WRITING FOR AIR
This is a copy of someone else’s painting, but the border and the mounting approach are original.
I’m working on draft two of a new novel, called Everything In Water. Visual artists get to share their work, so I wanted to share mine. I call this piece, Page 1.
On his birthday, every year,
his brother-in-law, Milwaukee brewed,
takes him bowling at the Big Ten Lanes.
Every year, by the third frame,
he wants wine in a glass,
Coltrane’s Blue Train, and pot.
This year he plans to
write something he started this summer,
when his lawn died, and he had to fire a friend to save his grass.
A car will roll by mid-morning, he will lose his train of thought,
his allergies will make it hard to think,
his daughter will need him to kill a bug,
but when it’s time to bowl, he will
let the phone scream and scream,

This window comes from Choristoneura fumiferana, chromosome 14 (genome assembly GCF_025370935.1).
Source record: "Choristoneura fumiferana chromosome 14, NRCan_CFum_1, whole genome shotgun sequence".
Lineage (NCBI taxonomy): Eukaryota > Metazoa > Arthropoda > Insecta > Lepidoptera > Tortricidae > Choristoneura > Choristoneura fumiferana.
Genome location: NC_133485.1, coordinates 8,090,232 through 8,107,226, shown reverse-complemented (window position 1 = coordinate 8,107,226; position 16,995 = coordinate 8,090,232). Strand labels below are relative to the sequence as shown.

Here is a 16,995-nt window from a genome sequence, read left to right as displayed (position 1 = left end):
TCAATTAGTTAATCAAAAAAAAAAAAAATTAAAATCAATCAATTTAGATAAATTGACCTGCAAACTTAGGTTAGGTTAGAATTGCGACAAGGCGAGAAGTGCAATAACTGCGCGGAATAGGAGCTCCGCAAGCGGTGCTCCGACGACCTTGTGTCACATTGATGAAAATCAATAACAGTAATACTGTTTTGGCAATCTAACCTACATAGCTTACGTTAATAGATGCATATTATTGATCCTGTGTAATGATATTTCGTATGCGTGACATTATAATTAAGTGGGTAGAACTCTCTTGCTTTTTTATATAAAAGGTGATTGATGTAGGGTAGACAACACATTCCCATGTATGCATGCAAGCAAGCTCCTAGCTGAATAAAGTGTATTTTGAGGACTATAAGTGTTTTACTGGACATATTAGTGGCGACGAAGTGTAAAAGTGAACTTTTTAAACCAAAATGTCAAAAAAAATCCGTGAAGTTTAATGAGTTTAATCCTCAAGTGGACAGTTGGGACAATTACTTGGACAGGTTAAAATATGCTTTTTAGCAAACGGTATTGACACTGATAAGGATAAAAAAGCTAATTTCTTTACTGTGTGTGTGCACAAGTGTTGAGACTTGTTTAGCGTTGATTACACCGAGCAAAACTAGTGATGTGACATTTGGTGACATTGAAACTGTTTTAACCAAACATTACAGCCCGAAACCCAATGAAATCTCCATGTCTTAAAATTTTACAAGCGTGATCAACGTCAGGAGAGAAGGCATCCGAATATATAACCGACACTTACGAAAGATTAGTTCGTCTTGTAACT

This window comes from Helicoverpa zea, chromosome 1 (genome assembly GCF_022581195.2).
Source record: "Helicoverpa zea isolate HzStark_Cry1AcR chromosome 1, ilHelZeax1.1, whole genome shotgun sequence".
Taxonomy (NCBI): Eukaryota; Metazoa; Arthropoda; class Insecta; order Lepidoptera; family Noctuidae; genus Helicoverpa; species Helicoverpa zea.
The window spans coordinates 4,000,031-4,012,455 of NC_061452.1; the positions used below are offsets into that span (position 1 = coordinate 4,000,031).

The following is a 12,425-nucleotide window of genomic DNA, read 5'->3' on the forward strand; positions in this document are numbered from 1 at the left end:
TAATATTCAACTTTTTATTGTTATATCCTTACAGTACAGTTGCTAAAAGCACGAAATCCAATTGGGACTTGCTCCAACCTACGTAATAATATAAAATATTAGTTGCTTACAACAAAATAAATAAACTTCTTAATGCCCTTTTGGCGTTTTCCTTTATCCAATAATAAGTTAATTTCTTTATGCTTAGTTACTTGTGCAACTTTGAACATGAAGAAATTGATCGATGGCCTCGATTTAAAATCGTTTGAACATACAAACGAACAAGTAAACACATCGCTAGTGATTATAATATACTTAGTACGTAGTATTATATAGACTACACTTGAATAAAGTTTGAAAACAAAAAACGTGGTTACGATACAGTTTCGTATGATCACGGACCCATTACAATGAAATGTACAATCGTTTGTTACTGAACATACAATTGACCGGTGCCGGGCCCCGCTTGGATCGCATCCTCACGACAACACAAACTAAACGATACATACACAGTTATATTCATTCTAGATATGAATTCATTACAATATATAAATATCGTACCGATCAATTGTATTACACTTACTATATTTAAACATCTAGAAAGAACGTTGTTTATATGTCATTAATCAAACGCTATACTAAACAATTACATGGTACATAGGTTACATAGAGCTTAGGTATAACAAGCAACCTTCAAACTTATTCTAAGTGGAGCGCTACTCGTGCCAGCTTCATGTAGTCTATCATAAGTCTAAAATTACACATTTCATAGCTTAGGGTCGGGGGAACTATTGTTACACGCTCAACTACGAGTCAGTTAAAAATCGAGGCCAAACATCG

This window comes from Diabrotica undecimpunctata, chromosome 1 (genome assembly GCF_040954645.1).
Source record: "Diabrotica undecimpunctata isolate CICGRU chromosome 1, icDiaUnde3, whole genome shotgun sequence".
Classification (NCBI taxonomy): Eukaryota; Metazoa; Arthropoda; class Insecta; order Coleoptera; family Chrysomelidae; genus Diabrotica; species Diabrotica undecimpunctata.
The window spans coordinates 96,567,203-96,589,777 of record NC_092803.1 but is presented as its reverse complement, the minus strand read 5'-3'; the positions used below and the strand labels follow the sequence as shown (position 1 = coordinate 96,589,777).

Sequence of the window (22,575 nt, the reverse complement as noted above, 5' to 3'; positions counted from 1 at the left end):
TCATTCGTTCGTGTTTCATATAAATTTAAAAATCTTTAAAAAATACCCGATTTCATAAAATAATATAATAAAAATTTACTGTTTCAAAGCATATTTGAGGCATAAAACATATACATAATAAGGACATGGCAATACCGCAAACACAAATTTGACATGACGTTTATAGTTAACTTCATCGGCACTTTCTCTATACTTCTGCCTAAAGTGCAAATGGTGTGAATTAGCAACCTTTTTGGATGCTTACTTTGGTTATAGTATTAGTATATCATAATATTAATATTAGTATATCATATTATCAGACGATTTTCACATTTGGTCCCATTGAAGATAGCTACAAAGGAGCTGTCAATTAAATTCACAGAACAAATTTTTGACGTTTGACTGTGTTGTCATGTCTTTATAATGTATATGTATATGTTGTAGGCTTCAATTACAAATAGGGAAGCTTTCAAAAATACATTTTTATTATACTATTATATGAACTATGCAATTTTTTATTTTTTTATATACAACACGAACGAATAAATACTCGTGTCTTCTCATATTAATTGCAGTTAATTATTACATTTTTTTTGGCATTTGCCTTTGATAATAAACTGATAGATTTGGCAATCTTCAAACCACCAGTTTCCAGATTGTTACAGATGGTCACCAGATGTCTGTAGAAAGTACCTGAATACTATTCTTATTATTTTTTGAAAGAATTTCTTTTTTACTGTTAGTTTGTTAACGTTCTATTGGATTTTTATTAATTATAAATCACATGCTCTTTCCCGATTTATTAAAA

then write some more, this manly man.
Every painting takes away and gives. The taking from is always my fault, and should never be blamed on the art I’m trying to make.
I curse when my finger drags through chalky black pastel, forcing me to enter the always risky land of “removing.”
Each time I find paint smeared on the handle of a brush, or on the outside of my hand, which happens every single time I paint and should therefore be expected, I act as if an evil spirit has inhabited my studio for the sole purpose of keeping me from succeeding.
In the end, magically, all this taking doesn’t matter. I look at what I have done, and smile. Look, I think, even an over-emotional high-strung eccentric can make art. And then I thank art, for not caring about my deficiencies, for ignoring my imperfections, for inviting me back to the one place I have found that welcomes anyone willing to try.